What was the purpose of the original dump? Is there a problem with the old repo?
What exactly did you do when you said "extract" and "import" into the new repo? Was this some revision specific dump and then a load? Or was it a checkout of some revision, copy the bits into a working copy for the new repo and a commit? Or?
Thanks for your response Doug.
-Update to subversion 1.8
-Copy the repository to a new server
-Verify the repository is in good health
-Upgrade to the latest format version
Problem with old repository
-The repository will not validate (numerous errors)
-I tried to dump it and ran out of diskspace (1.3TB used before crash)
-Then tried to dump small ranges of revisions and I run out of diskspace and i have no idea how much is needed or how long it will take
I meant exporting the repository out to a local folder
Importing the local folder into the new repository in subversion
I did not do a checkout. I just wanted to pull the latest from the old repository to a local folder then import into the new repository. I have completed this step with no problems. Now the question is, if I were able to dump using revision ranges and using the --incremental could I then load those into the new repository thus keeping at least some of my history? And if so would/could it cause problems with revision conflicts in the future in the new repository ? Would it validate successfully ?
In terms of the "svnadmin dump", consider re-directing the output to something other than a file. For instance "svnadmin dump | bzip2 -9 - > repo_dumped.bz2".
Or, to do it all in 1 fell swoop:
(svnadmin dump 2> dump.errs) | (ssh otherbox svnadmin load --force-uuid /path/to/new/empty/repo 2> load.errs > load.out)
Of course, if you've got to do dumping in chunks (e.g. using "--revision Start:Finish") in order to avoid dump failures then this could take a while.
In my experience, using the --deltas and --incremental options to dump will greatly reduce the output BUT dump is then far more susceptible to failures.
In general, loading the "latest" revision 1st and then starting over at revision 1 is not a good process for preserving history.
A few things occurred to me:
1. You could load into a sub-directory created just for the history. But then all of the paths will be wrong.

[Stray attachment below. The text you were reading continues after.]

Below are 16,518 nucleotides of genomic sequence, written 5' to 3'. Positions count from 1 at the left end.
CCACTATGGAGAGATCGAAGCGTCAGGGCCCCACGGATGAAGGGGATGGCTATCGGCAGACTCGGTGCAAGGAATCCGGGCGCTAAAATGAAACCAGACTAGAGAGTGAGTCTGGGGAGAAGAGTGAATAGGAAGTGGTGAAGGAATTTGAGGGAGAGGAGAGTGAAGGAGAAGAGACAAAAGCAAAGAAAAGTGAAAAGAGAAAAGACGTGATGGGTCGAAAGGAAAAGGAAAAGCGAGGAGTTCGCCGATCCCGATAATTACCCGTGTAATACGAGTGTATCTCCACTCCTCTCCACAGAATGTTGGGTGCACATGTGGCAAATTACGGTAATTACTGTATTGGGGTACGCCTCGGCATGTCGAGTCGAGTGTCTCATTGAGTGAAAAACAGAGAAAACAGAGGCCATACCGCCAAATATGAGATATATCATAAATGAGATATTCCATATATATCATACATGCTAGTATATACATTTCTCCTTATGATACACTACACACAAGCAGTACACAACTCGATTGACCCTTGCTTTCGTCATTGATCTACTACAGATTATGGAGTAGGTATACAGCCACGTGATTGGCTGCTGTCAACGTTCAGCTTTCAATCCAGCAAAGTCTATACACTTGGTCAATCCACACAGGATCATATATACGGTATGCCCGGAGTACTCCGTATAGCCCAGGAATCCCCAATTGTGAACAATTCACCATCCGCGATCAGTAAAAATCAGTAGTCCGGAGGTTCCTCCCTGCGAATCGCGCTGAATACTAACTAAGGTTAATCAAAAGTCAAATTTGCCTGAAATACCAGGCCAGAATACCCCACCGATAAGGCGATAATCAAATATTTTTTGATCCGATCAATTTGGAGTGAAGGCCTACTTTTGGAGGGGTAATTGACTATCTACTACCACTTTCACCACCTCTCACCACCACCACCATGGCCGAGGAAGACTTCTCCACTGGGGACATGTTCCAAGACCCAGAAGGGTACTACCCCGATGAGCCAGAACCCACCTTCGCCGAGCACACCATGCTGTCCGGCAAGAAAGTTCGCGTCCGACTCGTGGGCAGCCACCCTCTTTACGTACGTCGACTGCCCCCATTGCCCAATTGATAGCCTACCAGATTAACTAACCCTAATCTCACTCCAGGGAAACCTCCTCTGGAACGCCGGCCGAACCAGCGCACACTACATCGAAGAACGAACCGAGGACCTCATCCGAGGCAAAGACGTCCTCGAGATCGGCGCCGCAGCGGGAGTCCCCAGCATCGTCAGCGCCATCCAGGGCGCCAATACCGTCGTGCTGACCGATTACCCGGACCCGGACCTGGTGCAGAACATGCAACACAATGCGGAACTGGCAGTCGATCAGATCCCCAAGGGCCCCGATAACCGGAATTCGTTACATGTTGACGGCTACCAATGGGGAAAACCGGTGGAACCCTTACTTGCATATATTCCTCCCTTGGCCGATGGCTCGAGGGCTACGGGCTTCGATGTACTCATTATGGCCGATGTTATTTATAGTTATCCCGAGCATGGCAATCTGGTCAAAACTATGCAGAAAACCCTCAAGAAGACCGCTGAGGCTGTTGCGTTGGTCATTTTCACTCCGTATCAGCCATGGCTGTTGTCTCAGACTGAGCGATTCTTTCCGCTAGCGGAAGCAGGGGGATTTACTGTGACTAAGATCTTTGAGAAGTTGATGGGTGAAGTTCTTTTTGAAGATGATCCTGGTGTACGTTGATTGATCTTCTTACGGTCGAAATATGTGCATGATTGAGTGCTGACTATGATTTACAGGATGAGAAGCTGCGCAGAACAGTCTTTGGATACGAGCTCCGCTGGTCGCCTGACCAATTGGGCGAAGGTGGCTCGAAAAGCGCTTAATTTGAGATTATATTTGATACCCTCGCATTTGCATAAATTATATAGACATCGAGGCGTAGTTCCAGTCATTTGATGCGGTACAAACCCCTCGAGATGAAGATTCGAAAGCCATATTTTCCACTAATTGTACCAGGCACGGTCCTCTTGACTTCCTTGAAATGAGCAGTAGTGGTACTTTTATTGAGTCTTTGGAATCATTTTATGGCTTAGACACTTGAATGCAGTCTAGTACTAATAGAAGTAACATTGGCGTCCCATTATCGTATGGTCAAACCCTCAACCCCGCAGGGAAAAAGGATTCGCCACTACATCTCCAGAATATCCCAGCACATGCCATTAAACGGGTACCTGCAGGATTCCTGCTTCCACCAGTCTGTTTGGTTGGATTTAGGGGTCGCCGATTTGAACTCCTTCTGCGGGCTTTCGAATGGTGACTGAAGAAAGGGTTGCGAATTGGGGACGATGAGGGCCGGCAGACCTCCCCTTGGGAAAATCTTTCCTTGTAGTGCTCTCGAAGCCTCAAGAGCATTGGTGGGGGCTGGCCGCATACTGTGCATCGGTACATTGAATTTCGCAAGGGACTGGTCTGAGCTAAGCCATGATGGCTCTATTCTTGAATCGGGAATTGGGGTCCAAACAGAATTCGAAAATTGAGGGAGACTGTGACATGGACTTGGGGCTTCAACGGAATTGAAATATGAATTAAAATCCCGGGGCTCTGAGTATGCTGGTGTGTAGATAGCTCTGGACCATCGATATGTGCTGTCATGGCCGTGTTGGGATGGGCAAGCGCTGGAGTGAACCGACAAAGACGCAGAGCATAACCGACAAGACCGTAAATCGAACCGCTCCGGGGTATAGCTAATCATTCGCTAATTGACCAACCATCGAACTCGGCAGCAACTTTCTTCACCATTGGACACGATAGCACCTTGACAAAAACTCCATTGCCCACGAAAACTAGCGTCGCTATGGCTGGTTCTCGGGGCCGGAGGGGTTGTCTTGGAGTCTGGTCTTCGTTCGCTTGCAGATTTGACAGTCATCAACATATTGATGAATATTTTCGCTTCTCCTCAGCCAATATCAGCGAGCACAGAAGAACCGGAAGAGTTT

2. You probably want to specify a large memory cache size on the load to speed things up. The default is quite small.
This is the first error i get. Where do i go from here to resolve?
E:\>svnadmin verify E:\csvn\data\repositories\xxxxx
* Verified revision 0.
svnadmin: E160004: Filesystem is corrupt
svnadmin: E200014: Checksum mismatch while reading representation:
It appears to not like Revision 1 ?! Do you have a backup before the corruption?
Sometimes a dump/load can cure such issues (or at least get past them). Given that error I will re-state that you should not use the "--deltas" or "--incremental" options for dump.
What happens with the dump/load I proposed above? Does it blow up?
this was my first attempt before posting my issue in the forum
svnadmin dump %%i | %SEVENZIP% ..\_svndump\%%i.dump.7z
The statement ran for about 10 hours and eventually used up 1.3TB before crashing the server. The foldersize of the repo is 470GB. This is when i ran validate and saw the errors mentioned above.
Well, if this wasn't Windows then that would be good news. The pipe solution on linux does not end up storing any data - it all moves through limited kernel buffers. Not sure if Windows is still doing what it used to do (collect up all of the output before putting it on the input of the 2nd consumer) but it's worth a try to see if they've fixed it...
If that fails, then with the repo at 470GB it is likely storing binaries. The dump is going to put each one out on its own. I've seen dumps take 10X the size of the repo. Anyway you can put an array together create a share with more than 4TB for it to dump onto?
Hit me during lunch today that you've likely already proven that the Windows you're running on has the defective pipe implementation: the fact that the dump consumed 1.3TB is actually likely that Windows was putting STDOUT into a file and waiting until it was done to push the data into %SEVENZIP%. If that's the case then no amount of piping will help.
I suggest that you get a Linux server mounted up with a 10TB file system and mount it via SMB. Then run the dump into a file on the shared file system.
Just one of the reasons that I am not fond of Windows.
The only other viable mechanism is to write a script to dump ranges of, say, 1000 revisions. So 0-999, 1000-1999, 2000-2999, etc. recording each in a file and then %SEVENZIP% each one in turn so you never run out of disk space. You can then write the converse script to load them one after another (uncompressing them before load into a temp file, then removing the temp file after use).
Good to learn all is well.